If you don’t have time to deep condition, do not wash your natural hair (i.e. do not shampoo).
Shampoo can be intensely drying on the hair, and a good deep conditioner is needed to replenish the moisture once the shampoo has been washed off.
If you’re pressed for time, either delay your wash day (at least another day or two) or co-wash your hair instead.
Co-washing is a less harsh cleansing method – conditioners have the ability to adequately cleanse the hair, but note that they should not be used in place of a shampoo.
This is especially true for low porosity natural hair, as low-po hair tends to develop product buildup more readily.
If you have low porosity natural hair, we suggest shampooing your hair every 7-10 days, depending on your curl type. Try not to delay using a shampoo any longer than this!
How To Deep Condition Natural Hair
Now, to the fun part 🙂
There is no “one size fits all” policy when it comes to natural hair. In fact, what may work for your coils may not work for another, even if you both share the same curl type!
Generally speaking, Type 4 natural hair experience more dryness than other natural hair types. Look for hydrating deep conditioners that contain ingredients such as aloe vera, honey, glycerin, panthenol and cetyl alcohol.
How To Deep Condition Low Porosity Natural Hair
If you have low porosity natural hair, your cuticles are flat SHUT. Your coils are structured like a fortness: nothing goes in, and nothing goes out.
The bad news about this is that your deep conditioner will just sit on top of your head, and doesn’t penetrate into your hair shaft.
This is the total opposite of what we want. Thankfully, there’s a way we can bypass this!
The good news about this is that once the deep conditioner enters, the moisture it delivers will stay put, unlike our high porosity friends (more on this below).
So, how should one who is low porosity deep condition? One word: HEAT.
As a low porosity natural, heat will be your very best friend. Heat will allow your cuticles to loosen (almost like making space), resulting in product penetration.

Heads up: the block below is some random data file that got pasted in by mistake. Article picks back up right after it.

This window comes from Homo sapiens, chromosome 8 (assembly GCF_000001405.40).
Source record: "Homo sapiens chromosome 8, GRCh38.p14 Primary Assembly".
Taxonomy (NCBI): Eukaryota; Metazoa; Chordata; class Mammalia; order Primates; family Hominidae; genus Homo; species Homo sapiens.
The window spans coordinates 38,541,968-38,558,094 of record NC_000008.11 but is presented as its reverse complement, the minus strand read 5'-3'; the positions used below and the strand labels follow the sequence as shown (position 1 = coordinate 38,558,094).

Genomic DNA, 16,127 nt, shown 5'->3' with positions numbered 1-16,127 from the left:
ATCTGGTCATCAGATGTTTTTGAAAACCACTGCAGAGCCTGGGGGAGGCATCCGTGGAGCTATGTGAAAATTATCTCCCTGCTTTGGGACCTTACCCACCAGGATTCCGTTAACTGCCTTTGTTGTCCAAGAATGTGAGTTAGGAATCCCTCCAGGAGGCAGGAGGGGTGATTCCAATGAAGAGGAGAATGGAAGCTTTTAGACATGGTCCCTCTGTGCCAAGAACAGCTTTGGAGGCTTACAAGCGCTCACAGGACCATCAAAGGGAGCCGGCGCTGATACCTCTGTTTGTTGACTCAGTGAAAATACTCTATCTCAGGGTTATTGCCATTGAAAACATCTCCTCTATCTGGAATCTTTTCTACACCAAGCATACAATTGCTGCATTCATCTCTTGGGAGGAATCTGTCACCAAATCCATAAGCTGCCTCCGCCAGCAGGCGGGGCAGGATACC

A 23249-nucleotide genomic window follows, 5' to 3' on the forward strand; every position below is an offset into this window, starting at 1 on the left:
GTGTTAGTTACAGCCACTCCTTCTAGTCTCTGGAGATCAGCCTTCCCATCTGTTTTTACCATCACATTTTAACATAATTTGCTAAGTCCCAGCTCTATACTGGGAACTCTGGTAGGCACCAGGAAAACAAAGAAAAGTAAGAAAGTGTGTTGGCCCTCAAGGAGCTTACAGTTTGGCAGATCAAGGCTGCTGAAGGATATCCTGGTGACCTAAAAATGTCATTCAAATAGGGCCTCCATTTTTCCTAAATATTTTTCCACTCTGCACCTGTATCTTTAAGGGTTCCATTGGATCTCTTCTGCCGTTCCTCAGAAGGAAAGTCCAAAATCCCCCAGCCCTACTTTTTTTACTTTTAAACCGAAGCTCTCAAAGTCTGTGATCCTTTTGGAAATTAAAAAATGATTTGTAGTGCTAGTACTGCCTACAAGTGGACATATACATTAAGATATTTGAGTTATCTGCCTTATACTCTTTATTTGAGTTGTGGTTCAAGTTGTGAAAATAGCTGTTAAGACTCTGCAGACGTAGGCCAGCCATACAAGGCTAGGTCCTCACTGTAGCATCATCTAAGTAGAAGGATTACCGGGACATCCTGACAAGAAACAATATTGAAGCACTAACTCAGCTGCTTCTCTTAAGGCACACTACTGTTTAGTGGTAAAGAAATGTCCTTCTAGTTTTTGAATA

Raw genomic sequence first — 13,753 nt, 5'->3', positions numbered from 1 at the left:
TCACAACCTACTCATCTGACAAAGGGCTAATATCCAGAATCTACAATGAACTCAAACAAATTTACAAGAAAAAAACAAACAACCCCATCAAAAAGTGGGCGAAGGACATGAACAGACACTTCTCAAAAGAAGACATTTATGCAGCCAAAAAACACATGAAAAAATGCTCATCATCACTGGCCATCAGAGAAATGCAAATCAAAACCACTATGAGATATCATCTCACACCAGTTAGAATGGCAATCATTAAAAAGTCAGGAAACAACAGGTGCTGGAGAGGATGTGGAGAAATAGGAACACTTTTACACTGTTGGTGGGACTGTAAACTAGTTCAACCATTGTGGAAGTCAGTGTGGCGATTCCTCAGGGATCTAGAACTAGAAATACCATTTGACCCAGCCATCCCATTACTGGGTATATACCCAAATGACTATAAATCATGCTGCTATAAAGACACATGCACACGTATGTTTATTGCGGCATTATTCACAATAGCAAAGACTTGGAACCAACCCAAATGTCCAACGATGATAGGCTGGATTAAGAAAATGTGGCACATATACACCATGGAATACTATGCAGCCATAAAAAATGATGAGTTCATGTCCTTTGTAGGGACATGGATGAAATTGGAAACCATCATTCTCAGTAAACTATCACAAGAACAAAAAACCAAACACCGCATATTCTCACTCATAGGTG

There are two methods to getting heat into your low porosity natural strands. The first is using a hair steamer (which is quite expensive), but our favourite method is using this nifty must have natural hair tool below:
Hot Head Thermal Cap
Best for LOW-PO
Once the heat has been applied and the deep conditioner has penetrated into your hair (which normally takes around 25-30 mins), you want to LOCK THAT MOISTURE IN by washing off with cold water and following the LCO method.
How To Deep Condition High Porosity Natural Hair
High porosity natural hair has the opposite problem than their low porosity counterparts.
Unlike low porosity natural hair, high porosity natural hair has moisture-retention issues. The cuticles are raised to the point where moisture enters and leaves just as quickly.
To truly reap the benefits of deep conditioning as a high porosity natural, do the following:
❤ Deep condition for no longer than 25-30 minutes to reduce the risk of hydral fatigue;
❤ Wash out the deep conditioner for cold to lukewarm water to encourage cuticles to flatten;
❤ Immediately lock in moisture by following the LOC method;
❤ Every month, do an apple cider rinse down the length of your hair to assist in flattening your cuticles
The Bottom Line
Learning how to deep condition natural hair shouldn’t be a struggle!
Understanding that 1) you need a good deep conditioner with great, hydrating ingredients and 2) learning your porosity so you know how to optimize your deep conditioning session, your deep conditioning session will be perfect!